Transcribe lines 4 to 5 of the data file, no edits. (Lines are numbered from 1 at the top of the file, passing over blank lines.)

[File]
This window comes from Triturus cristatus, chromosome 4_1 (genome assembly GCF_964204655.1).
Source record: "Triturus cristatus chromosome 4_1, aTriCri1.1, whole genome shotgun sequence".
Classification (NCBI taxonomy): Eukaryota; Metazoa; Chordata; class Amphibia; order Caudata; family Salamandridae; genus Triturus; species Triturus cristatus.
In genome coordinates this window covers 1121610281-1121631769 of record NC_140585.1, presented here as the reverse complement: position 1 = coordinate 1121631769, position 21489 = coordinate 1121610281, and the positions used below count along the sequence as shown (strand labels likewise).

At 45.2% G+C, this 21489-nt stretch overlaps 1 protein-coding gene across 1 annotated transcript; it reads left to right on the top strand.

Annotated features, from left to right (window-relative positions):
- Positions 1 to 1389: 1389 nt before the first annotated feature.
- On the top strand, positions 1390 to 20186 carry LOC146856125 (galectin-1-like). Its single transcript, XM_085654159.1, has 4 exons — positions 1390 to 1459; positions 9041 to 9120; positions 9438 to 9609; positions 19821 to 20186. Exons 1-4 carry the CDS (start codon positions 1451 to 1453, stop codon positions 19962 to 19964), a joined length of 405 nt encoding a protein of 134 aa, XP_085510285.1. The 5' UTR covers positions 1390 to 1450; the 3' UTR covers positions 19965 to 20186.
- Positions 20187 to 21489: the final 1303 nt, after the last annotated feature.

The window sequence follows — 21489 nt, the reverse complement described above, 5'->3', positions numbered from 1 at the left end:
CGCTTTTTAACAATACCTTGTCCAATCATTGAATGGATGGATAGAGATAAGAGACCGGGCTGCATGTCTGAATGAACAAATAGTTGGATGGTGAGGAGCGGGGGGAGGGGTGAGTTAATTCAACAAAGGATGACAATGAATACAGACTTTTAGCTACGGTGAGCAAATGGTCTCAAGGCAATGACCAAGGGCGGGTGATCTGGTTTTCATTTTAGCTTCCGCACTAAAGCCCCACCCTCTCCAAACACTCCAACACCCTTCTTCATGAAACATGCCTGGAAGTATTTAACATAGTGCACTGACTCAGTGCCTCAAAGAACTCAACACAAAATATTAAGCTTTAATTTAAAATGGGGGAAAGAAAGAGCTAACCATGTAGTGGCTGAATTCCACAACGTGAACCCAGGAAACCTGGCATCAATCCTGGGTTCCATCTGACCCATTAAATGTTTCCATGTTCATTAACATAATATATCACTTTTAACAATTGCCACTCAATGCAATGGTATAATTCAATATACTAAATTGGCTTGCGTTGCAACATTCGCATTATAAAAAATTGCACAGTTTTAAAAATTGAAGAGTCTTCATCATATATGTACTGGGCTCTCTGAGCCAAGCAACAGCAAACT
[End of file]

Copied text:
In genome coordinates this window covers 1121610281-1121631769 of record NC_140585.1, presented here as the reverse complement: position 1 = coordinate 1121631769, position 21489 = coordinate 1121610281, and the positions used below count along the sequence as shown (strand labels likewise).

At 45.2% G+C, this 21489-nt stretch overlaps 1 protein-coding gene across 1 annotated transcript; it reads left to right on the top strand.